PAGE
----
Cambodia Trademark Registration
TRADEMARK LAW OF CAMBODIA
In February 2002, the National Assembly adopted the Law on Marks, Trade Names and Acts of Unfair Competition. This was followed in 2006 by a Sub-Decree on its implementation.1 As the legislation, and indeed much of the Cambodian legal system, is so recent, trademark law is not as developed or sophisticated as in many countries.
The Trademark Law sets forth six specific bars to registration. A mark cannot be validly registered, and is subject to opposition and invalidation if it is:
• Incapable of distinguishing the goods or services of one enterprise from those of other enterprises;
• Contrary to public order or good custom;
• Likely to mislead as to the origin of the goods or services concerned or their nature or characteristics;
• Identical with, or is an imitation of or contains as an element, an armorial bearing, flag and other emblem, a name or abbreviation or initials of the name of or official sign or hallmark adopted by any State, intergovernmental organization or organization created by an international convention, unless authorized by the competent authority of that State or organization;
• Identical with, or confusingly similar to, or constitutes a translation of a mark or trade name which is well-known and registered in the Kingdom of Cambodia for goods or services which are not identical or similar to those in respect of which is applied for, provided that use of the mark in relation to those goods or services would indicate a connection between those goods or services and the interests of the owner of the well-known mark are likely to be damaged by such use; or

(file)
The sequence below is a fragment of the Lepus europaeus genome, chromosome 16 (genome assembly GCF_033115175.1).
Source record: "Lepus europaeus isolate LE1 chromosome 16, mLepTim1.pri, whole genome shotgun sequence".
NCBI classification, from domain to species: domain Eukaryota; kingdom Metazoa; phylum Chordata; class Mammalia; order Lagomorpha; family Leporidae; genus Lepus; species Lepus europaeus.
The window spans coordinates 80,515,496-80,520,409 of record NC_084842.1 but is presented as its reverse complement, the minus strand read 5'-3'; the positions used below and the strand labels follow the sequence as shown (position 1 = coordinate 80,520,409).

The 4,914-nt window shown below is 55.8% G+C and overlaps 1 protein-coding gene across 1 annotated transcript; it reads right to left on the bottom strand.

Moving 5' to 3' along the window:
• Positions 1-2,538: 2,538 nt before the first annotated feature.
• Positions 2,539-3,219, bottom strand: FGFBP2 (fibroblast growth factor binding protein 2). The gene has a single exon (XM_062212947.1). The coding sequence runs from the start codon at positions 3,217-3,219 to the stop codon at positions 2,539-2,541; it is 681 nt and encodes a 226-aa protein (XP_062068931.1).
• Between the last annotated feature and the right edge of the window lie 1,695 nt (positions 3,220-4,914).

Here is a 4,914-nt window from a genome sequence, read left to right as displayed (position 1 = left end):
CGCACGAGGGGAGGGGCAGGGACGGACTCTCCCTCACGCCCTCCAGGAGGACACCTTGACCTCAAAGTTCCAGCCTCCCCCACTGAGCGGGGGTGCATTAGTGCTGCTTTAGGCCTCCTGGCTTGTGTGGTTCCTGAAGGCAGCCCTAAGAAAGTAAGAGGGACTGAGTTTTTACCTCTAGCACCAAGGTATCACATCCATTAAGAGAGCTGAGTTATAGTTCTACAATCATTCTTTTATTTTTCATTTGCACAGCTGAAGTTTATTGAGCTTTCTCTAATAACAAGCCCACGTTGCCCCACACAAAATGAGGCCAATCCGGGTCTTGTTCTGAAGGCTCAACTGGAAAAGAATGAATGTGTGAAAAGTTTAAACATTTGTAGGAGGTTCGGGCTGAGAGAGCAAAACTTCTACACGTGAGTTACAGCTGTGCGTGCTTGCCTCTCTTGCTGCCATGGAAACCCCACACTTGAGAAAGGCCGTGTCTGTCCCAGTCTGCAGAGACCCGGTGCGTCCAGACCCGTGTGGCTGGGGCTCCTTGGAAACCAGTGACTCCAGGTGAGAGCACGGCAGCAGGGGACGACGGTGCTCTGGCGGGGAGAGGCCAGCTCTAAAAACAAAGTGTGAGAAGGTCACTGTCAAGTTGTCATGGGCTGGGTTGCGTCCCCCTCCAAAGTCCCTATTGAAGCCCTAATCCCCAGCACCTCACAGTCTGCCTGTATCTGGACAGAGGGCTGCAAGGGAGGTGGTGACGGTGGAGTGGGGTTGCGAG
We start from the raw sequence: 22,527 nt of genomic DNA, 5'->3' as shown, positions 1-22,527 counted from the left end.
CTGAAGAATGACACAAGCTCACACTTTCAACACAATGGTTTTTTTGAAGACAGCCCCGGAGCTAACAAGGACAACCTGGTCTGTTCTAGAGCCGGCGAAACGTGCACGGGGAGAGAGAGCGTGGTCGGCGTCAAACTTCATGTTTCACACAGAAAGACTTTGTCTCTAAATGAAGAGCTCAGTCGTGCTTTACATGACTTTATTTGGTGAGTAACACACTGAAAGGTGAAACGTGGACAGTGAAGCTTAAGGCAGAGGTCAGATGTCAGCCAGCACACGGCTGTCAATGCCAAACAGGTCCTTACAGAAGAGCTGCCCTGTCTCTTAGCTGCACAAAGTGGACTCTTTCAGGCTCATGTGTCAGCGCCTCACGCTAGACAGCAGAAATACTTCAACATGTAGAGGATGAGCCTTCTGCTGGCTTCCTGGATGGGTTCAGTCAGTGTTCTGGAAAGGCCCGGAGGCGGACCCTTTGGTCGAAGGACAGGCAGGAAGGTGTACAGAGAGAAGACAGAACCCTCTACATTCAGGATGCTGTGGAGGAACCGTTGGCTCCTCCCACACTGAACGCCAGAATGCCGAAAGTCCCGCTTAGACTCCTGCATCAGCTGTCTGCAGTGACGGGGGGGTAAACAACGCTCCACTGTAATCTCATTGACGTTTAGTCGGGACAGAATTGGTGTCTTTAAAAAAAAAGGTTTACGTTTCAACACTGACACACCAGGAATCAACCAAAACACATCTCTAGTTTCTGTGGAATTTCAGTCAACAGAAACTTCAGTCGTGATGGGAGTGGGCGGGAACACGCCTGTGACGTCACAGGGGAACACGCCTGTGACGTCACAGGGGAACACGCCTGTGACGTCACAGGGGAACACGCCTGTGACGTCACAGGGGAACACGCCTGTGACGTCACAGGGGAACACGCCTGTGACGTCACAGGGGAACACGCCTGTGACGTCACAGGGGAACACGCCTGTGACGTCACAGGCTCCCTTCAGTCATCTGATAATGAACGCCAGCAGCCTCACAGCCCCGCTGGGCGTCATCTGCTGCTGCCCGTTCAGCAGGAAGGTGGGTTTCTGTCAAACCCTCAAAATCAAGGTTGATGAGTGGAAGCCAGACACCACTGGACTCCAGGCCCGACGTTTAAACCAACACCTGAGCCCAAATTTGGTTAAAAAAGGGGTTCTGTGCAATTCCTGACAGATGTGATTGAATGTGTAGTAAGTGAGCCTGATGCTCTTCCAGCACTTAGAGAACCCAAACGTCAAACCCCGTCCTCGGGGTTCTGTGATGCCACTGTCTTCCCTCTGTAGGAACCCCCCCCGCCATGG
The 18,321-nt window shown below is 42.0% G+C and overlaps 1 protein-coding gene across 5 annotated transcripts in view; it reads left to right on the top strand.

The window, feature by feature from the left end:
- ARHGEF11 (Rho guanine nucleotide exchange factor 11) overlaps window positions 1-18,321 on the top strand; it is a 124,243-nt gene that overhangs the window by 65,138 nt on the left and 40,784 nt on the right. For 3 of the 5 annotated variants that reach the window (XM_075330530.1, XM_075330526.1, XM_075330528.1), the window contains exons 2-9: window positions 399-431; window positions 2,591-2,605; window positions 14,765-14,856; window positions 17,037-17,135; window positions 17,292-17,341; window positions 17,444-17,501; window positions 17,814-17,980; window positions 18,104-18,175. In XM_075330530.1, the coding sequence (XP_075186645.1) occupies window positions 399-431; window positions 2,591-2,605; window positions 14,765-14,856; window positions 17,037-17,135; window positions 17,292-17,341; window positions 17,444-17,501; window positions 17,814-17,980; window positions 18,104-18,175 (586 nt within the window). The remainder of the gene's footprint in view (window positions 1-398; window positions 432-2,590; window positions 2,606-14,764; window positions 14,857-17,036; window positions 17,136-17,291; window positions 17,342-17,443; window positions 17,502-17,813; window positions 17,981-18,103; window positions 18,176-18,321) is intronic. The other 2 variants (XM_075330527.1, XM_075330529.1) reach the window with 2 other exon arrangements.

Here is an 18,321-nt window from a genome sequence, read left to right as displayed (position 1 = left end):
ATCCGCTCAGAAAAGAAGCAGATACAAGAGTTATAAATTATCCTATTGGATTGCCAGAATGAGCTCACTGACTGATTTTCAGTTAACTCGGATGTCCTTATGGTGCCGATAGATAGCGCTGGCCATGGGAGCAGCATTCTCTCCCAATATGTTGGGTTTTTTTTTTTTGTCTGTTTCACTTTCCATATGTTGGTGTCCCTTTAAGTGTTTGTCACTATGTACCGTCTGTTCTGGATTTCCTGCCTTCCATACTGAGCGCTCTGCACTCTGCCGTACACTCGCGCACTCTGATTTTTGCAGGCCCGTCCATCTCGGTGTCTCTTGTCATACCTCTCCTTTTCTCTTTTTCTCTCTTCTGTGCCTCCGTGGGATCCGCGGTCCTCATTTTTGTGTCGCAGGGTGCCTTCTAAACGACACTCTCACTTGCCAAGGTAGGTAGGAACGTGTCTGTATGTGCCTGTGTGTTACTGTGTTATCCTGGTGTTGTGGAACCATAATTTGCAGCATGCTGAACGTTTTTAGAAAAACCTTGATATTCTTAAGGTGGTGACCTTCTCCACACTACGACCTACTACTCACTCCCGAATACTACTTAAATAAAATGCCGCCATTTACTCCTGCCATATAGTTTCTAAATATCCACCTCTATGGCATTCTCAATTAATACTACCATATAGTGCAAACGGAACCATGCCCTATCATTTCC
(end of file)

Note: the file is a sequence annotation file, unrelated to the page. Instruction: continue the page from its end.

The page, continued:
• If it is identical with a mark belonging to a different proprietor and already on the Register, or with an earlier filing or priority date, in respect of the same goods or services or closely related goods or services, or it is so nearly resembles such mark as to be likely to deceive or cause confusion.
Cambodian trademark law protects trademarks, service marks, collective marks, and trade names. The definitions resemble those of many other countries and treaty agreements.
Trademarks and service marks are defined as any visible sign capable of distinguishing the goods (trademark) or services (service mark) of an enterprise. This definition excludes non-visible marks, such as smell, sound, or taste marks. Although not specifically addressed in the law, three-dimensional trademarks can also be registered if they comport with the statutory requirements of “distinctiveness.” Depending on the circumstances, it may be easier to register a product as a three-dimensional trademark than as an industrial design.
Collective marks must be a visible sign capable of distinguishing the origin or any other common characteristic, including the quality, of goods or services of different enterprises which use the sign under the control of the registered owner of the collective mark.
A trade name means the name and/or designation identifying and distinguishing an enterprise. According to the Article 21 of the Trademark Law, unregistered trade names are protected against any “unlawful act.” Nevertheless, it is wise to register one’s business name as a trademark, as it strengthens one’s rights and simplifies enforcement.
TERM OF PROTECTION
The initial registration is valid for ten years from the date of filing, and may be renewed indefinitely for consecutive ten year periods. The application for renewal may be made within six months preceding the expiration, or six months following with payment of a late fee.
In the year following the fifth annivesary of the initial registration date, and each renewal registration date, the mark owner must submit an Affidavit of Use or Non-Use, and pay the official fee.
The owner thereby states that either the mark is currently in use in Cambodia, or that it is justifiably not in use but is intended to be used, and there is no intention to abandon the mark. Failure to submit the affidavit will lead to automatic cancellation by the DIP.